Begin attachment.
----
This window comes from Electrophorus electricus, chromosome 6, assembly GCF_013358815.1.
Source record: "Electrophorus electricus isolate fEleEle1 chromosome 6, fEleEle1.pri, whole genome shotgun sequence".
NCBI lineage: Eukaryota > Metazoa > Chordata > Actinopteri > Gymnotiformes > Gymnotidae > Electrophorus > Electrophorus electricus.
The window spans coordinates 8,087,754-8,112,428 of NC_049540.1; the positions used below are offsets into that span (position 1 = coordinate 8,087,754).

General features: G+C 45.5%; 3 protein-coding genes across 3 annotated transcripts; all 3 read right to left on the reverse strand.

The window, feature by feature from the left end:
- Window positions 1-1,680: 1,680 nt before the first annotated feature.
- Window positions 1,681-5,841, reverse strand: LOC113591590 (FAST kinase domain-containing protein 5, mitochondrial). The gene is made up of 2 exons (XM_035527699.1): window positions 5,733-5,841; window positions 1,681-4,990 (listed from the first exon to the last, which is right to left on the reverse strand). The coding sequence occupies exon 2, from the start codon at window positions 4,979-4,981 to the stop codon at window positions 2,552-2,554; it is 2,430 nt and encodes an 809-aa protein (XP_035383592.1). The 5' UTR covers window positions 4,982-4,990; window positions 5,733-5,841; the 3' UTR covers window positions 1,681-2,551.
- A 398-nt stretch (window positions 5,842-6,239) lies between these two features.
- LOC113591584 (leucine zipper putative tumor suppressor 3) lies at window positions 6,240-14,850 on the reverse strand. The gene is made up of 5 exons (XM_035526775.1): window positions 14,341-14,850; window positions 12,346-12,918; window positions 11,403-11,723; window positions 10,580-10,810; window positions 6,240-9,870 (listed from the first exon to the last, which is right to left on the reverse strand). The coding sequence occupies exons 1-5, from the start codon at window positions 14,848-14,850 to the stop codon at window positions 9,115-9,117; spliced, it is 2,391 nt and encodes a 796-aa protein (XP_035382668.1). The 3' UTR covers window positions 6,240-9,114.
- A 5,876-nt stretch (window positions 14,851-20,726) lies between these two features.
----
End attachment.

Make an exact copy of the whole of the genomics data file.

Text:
This window comes from Electrophorus electricus, chromosome 6, assembly GCF_013358815.1.
Source record: "Electrophorus electricus isolate fEleEle1 chromosome 6, fEleEle1.pri, whole genome shotgun sequence".
NCBI lineage: Eukaryota > Metazoa > Chordata > Actinopteri > Gymnotiformes > Gymnotidae > Electrophorus > Electrophorus electricus.
The window spans coordinates 8,087,754-8,112,428 of NC_049540.1; the positions used below are offsets into that span (position 1 = coordinate 8,087,754).

General features: G+C 45.5%; 3 protein-coding genes across 3 annotated transcripts; all 3 read right to left on the reverse strand.

The window, feature by feature from the left end:
- Window positions 1-1,680: 1,680 nt before the first annotated feature.
- Window positions 1,681-5,841, reverse strand: LOC113591590 (FAST kinase domain-containing protein 5, mitochondrial). The gene is made up of 2 exons (XM_035527699.1): window positions 5,733-5,841; window positions 1,681-4,990 (listed from the first exon to the last, which is right to left on the reverse strand). The coding sequence occupies exon 2, from the start codon at window positions 4,979-4,981 to the stop codon at window positions 2,552-2,554; it is 2,430 nt and encodes an 809-aa protein (XP_035383592.1). The 5' UTR covers window positions 4,982-4,990; window positions 5,733-5,841; the 3' UTR covers window positions 1,681-2,551.
- A 398-nt stretch (window positions 5,842-6,239) lies between these two features.
- LOC113591584 (leucine zipper putative tumor suppressor 3) lies at window positions 6,240-14,850 on the reverse strand. The gene is made up of 5 exons (XM_035526775.1): window positions 14,341-14,850; window positions 12,346-12,918; window positions 11,403-11,723; window positions 10,580-10,810; window positions 6,240-9,870 (listed from the first exon to the last, which is right to left on the reverse strand). The coding sequence occupies exons 1-5, from the start codon at window positions 14,848-14,850 to the stop codon at window positions 9,115-9,117; spliced, it is 2,391 nt and encodes a 796-aa protein (XP_035382668.1). The 3' UTR covers window positions 6,240-9,114.
- A 5,876-nt stretch (window positions 14,851-20,726) lies between these two features.